Beijing dismissed on Thursday spy allegations leveled by Washington and Canberra, after United States and Australian officials said China undermines their security.
In an interview with the BBC released on Tuesday, Mike Pompeo, director of the U.S. Central Intelligence Agency, accused China of "very focused efforts to steal American information" and trying to "covertly influencing the world".
Foreign Ministry spokeswoman Hua Chunying said she wasn't surprised by such comments.
"There is a Chinese saying which goes 'the look comes from the mind', meaning that what the world looks like in your eyes depends on what you think. In this sense, it's not strange that the world's biggest intelligence chief said such things.
"Facts speak louder than words. According to various information revealed in recent years, everyone is very clear about exactly who is carrying out large-scale tapping, monitoring, stealing of secrets and infiltration in other countries, and going to any length to maintain and exert their influence," Hua said.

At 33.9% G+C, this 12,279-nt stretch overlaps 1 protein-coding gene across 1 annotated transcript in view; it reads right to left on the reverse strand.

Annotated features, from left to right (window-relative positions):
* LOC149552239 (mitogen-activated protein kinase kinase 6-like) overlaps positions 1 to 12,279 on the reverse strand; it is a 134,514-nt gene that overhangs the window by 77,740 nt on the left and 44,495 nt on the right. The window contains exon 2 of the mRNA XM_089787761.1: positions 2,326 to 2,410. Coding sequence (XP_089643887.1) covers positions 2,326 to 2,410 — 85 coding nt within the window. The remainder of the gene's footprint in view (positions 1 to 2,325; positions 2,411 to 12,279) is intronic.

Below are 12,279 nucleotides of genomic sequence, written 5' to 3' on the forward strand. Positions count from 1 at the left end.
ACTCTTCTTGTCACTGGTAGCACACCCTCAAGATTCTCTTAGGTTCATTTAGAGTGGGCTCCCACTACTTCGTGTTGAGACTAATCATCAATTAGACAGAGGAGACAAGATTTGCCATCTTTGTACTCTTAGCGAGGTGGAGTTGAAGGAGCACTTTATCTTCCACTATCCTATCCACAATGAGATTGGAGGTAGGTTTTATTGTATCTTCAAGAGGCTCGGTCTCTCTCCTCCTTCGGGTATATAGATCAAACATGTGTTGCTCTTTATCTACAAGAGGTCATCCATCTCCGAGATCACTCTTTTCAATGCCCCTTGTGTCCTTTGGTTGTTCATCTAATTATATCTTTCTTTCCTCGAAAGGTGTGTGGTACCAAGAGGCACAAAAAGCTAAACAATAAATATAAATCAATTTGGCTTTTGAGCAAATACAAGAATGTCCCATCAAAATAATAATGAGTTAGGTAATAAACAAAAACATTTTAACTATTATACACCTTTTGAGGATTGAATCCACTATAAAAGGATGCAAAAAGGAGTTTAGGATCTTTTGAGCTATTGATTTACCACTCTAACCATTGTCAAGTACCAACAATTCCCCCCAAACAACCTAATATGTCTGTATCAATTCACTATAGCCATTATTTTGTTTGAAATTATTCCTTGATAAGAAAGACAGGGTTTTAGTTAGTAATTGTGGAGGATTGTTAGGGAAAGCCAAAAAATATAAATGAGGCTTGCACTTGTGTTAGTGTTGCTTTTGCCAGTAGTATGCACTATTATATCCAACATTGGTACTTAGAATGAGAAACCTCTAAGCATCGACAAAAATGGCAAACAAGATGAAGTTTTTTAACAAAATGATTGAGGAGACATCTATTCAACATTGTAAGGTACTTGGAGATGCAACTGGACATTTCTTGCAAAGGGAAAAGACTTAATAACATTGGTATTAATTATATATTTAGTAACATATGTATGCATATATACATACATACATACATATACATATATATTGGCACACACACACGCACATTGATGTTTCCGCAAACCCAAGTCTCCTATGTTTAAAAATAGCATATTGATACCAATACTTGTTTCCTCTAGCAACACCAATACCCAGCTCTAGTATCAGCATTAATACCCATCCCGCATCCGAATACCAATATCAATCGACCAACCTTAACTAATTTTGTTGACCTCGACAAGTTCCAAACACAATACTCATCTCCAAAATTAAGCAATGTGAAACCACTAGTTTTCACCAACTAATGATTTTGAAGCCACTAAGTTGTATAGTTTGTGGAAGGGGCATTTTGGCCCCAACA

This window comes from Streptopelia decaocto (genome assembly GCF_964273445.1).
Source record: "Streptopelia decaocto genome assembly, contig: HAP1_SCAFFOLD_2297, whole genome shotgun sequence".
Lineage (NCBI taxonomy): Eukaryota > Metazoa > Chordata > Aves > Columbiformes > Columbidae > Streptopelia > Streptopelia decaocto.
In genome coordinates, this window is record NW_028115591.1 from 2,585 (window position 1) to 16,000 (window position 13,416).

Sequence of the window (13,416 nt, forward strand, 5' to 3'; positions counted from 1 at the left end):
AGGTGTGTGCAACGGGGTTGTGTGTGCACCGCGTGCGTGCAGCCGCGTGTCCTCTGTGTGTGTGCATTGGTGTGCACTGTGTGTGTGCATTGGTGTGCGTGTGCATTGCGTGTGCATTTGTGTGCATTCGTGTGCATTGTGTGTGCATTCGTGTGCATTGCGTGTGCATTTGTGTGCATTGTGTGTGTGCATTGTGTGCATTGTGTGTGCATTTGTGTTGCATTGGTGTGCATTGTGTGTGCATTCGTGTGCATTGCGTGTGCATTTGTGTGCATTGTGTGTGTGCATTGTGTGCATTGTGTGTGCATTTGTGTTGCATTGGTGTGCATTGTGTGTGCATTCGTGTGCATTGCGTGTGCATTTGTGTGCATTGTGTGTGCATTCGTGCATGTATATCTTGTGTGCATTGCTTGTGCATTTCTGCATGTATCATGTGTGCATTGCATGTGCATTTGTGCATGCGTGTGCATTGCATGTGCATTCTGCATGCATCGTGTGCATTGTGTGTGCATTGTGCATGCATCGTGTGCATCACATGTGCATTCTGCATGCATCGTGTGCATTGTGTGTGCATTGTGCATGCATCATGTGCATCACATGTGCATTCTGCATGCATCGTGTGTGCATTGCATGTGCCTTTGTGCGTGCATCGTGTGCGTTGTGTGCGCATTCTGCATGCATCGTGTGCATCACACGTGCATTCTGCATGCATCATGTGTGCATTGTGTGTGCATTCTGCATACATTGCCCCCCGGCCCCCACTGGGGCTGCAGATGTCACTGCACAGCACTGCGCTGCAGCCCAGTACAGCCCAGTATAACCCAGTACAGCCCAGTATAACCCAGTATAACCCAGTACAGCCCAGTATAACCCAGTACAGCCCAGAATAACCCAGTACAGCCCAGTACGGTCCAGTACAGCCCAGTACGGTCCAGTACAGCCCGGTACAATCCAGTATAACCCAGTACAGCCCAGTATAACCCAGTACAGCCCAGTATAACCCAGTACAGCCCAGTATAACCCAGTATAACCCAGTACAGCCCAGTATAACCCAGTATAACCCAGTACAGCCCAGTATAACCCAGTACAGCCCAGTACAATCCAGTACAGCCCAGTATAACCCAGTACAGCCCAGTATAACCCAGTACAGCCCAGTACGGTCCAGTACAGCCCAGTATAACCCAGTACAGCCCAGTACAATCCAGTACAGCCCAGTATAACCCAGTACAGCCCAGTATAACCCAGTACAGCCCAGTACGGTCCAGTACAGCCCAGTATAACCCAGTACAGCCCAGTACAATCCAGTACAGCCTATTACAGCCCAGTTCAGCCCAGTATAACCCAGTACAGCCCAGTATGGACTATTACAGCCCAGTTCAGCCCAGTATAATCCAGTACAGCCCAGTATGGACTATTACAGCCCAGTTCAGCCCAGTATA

Responding to reports that China is listed by the Australian intelligence agency as an "extreme" threat, the spokeswoman said: "If some individuals in Australia view as spies all the millions of people shuttling between China and Australia every year as well as Chinese living in Australia, they are surely to feel nervous."
Almost 2 million trips were made between China and Australia in 2016. According to the Foreign Ministry, 1.2 million Chinese tourists visited Australia that year.
Australia voiced similar comments before. Prime Minister Malcolm Turnbull accused China of exerting foreign interference late last year, followed by China's expression of strong dissatisfaction.
Ruan Zongze, vice-president of the China Institute of International Studies, said the "irresponsible" allegations show that the US and Australia are lagging behind the times by clinging to a Cold War mentality.
"They tend to be suspicious about whatever China does," Ruan said.
They are probably treating China as a scapegoat to distract people from their domestic problems, the researcher said.